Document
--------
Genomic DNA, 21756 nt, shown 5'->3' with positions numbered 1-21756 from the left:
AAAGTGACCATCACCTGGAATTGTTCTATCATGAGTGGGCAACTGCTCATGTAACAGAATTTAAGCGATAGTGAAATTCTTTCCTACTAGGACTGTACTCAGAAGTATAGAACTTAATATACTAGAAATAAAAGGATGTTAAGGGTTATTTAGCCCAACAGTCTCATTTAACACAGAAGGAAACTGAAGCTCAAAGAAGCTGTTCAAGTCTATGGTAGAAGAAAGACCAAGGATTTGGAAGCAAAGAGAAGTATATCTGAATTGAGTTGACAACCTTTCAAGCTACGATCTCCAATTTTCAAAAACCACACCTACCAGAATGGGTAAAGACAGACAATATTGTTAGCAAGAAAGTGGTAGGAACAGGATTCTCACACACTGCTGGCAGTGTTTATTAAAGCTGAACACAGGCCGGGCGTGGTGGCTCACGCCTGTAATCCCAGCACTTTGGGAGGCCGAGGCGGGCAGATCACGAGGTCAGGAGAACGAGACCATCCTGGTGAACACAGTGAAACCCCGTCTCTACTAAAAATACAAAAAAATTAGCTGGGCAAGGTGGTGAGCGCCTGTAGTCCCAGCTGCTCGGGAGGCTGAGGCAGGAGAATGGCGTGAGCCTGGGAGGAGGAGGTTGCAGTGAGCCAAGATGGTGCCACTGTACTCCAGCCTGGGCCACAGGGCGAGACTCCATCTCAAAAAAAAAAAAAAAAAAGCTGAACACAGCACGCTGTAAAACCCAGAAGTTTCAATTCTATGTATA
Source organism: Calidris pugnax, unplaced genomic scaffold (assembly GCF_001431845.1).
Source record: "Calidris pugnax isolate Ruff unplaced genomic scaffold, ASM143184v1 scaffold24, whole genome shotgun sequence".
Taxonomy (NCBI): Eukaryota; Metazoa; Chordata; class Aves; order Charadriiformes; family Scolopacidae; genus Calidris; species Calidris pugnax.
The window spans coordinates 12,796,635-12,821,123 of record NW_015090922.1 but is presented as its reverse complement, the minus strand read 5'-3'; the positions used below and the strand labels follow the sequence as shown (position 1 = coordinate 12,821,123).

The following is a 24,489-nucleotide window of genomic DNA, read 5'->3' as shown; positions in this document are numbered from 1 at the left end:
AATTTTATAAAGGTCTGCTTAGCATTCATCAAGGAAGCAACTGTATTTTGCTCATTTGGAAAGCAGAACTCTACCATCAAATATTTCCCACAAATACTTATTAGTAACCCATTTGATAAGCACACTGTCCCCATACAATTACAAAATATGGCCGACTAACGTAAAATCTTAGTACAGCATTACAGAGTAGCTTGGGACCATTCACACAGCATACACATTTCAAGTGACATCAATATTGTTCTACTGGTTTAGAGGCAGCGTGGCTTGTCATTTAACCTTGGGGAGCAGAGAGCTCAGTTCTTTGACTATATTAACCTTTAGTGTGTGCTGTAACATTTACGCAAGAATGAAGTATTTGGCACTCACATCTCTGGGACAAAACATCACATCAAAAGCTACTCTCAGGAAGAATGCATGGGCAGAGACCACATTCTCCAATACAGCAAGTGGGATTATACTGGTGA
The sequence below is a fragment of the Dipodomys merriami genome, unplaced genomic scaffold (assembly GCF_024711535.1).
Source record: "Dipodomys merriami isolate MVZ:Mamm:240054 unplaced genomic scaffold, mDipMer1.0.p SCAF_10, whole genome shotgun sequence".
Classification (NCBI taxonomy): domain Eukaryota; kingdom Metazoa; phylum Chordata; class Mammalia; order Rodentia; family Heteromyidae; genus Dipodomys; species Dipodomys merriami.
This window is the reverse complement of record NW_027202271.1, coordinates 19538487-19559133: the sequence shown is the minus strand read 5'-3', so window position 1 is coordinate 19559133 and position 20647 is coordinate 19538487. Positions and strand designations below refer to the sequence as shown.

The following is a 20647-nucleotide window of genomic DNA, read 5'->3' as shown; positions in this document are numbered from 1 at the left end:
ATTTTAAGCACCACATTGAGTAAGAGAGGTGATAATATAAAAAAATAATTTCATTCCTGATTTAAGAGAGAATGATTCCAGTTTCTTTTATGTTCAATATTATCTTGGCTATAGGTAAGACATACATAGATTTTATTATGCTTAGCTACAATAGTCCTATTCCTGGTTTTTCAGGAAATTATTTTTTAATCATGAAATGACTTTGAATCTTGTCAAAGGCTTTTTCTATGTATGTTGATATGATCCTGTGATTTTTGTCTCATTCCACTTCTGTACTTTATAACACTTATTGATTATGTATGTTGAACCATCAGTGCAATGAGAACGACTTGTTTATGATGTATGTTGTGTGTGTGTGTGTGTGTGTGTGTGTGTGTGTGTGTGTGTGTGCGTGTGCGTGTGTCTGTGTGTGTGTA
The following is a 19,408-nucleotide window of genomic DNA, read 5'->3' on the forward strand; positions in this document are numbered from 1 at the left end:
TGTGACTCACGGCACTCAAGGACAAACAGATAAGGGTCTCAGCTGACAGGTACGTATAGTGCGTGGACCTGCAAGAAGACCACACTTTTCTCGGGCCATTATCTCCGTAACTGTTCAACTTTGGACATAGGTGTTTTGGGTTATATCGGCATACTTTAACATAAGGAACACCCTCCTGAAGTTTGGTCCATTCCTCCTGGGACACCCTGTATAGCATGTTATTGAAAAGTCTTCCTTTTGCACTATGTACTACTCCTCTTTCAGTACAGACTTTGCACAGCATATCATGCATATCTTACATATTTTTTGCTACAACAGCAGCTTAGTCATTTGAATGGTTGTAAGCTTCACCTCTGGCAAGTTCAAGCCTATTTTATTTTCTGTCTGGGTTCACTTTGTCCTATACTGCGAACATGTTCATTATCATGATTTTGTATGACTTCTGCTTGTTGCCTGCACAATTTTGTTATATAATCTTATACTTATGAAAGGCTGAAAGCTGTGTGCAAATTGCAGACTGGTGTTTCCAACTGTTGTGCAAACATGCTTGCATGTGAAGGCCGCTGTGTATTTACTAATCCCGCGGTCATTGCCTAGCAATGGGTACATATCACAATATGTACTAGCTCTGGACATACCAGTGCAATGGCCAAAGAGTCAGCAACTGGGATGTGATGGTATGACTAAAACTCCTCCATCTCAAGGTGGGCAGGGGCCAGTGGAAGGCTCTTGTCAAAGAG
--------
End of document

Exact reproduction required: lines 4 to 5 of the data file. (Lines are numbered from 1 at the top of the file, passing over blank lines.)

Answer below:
Source record: "Calidris pugnax isolate Ruff unplaced genomic scaffold, ASM143184v1 scaffold24, whole genome shotgun sequence".
Taxonomy (NCBI): Eukaryota; Metazoa; Chordata; class Aves; order Charadriiformes; family Scolopacidae; genus Calidris; species Calidris pugnax.